Gentile kids were not burdened by the obligation to enter the world of Hebraic scholasticism. They were gloriously free to learn the fine arts of shoplifting, punching, and molesting our willing female relatives.
The objectives embedded in our curricula were:
a) To learn how to recite classical Hebrew. The meaning of the words was nothing to do with urchins like us.
b) To understand that our teachers were in some mysterious way holy – even though they bore with them dandruff, cigarette smoke, and misery.
Didactic methodology was exported from the practices of isolated villages in eastern Europe. The primary mode of enforcement was that errors of understanding or behavior were accompanied by a hefty slap on the back of the ill-informed or ill-mannered leg.
You may think I harbor resentment. Nothing could be further from the truth. Most of our teachers had been respected scholars in eastern Europe, had gone through hell, and now found themselves relocated, albeit in safety, in another place of torment. If there is a heaven, and if I get there through some administrative error, I will seek them out to apologize for the ignorant, unruly indifference displayed by me and my classmates.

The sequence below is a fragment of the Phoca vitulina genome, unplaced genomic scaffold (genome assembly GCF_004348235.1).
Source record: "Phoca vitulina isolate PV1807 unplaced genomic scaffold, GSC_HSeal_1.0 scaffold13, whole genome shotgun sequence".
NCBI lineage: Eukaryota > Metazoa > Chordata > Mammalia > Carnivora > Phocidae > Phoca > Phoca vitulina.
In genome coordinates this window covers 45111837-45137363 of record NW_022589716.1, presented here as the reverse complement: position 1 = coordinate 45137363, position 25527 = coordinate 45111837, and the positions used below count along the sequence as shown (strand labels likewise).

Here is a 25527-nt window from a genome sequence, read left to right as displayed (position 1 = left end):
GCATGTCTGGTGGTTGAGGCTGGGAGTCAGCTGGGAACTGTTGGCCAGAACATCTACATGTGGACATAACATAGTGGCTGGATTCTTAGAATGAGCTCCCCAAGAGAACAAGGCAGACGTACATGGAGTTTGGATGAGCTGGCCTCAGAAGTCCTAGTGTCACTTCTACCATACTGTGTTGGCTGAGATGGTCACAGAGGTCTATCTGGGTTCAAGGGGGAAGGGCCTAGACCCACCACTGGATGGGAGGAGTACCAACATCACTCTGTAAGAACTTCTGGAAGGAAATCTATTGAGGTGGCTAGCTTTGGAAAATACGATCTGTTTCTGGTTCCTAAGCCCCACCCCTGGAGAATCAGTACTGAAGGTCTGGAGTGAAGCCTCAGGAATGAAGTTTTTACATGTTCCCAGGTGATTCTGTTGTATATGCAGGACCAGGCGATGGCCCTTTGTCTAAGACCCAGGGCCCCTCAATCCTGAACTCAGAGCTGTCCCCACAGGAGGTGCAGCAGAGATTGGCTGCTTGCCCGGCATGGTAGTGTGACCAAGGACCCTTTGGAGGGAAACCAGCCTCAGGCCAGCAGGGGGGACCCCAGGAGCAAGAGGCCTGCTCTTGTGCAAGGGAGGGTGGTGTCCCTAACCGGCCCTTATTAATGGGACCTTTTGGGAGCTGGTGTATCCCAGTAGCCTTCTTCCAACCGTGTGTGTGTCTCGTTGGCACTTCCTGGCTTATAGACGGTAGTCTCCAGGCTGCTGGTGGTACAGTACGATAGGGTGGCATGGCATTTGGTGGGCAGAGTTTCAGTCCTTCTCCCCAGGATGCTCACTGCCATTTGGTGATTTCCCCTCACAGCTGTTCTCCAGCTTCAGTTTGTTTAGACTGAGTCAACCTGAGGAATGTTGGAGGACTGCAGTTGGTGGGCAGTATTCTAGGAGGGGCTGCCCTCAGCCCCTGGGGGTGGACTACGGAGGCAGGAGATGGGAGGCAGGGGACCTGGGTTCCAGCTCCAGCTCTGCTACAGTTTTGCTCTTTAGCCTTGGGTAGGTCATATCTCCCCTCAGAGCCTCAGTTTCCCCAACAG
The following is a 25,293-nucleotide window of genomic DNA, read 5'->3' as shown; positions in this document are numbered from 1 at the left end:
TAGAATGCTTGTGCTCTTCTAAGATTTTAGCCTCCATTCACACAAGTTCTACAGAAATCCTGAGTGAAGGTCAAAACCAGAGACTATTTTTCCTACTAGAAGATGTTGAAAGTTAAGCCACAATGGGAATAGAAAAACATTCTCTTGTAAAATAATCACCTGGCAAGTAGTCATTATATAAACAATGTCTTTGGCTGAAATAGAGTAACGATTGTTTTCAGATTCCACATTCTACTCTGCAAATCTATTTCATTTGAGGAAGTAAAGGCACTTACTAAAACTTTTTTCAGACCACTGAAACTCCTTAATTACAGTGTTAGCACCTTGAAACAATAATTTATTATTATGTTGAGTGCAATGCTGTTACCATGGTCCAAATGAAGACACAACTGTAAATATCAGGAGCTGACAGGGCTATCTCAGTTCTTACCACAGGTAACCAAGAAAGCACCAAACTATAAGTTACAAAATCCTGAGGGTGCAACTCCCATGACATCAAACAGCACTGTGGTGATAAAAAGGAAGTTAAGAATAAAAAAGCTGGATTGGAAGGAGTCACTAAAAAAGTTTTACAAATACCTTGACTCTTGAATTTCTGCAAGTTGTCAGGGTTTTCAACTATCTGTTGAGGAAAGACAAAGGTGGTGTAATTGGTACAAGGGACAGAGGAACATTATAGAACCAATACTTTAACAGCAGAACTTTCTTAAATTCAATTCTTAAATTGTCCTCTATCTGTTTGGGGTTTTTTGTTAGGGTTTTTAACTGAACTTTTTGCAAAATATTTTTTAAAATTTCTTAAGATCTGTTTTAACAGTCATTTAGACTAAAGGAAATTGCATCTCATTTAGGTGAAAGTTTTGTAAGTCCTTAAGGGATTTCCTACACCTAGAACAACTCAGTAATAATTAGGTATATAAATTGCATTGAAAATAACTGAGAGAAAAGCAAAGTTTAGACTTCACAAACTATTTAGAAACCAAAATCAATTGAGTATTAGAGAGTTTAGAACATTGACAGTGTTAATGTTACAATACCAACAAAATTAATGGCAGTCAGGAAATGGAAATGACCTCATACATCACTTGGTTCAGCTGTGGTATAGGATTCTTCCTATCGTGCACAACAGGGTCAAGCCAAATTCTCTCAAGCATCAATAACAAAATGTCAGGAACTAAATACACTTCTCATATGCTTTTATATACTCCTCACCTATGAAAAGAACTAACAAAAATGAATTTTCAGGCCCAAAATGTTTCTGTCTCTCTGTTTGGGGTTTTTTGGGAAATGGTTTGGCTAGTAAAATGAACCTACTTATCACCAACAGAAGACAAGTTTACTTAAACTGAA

Becoming a Man
The main point of Cheder was to prepare you for your bar mitzvah—a ritual that, at the unlikely age of 13, marks transition from boy to man. A shining light at the end of a dusty rainbow.
In some societies this transition is marked in more dramatic ways. Armed with a spear, a youth enters the forest and returns days later with a dead animal. Alternatively, boys are circumcised with sharpened rocks. There are, I am told, places in which young males are required to assault officers of the law. I am no anthropologist, but I understand that every society has a ritual that marks transition from childhood to maturity—alcohol poisoning is another alternative.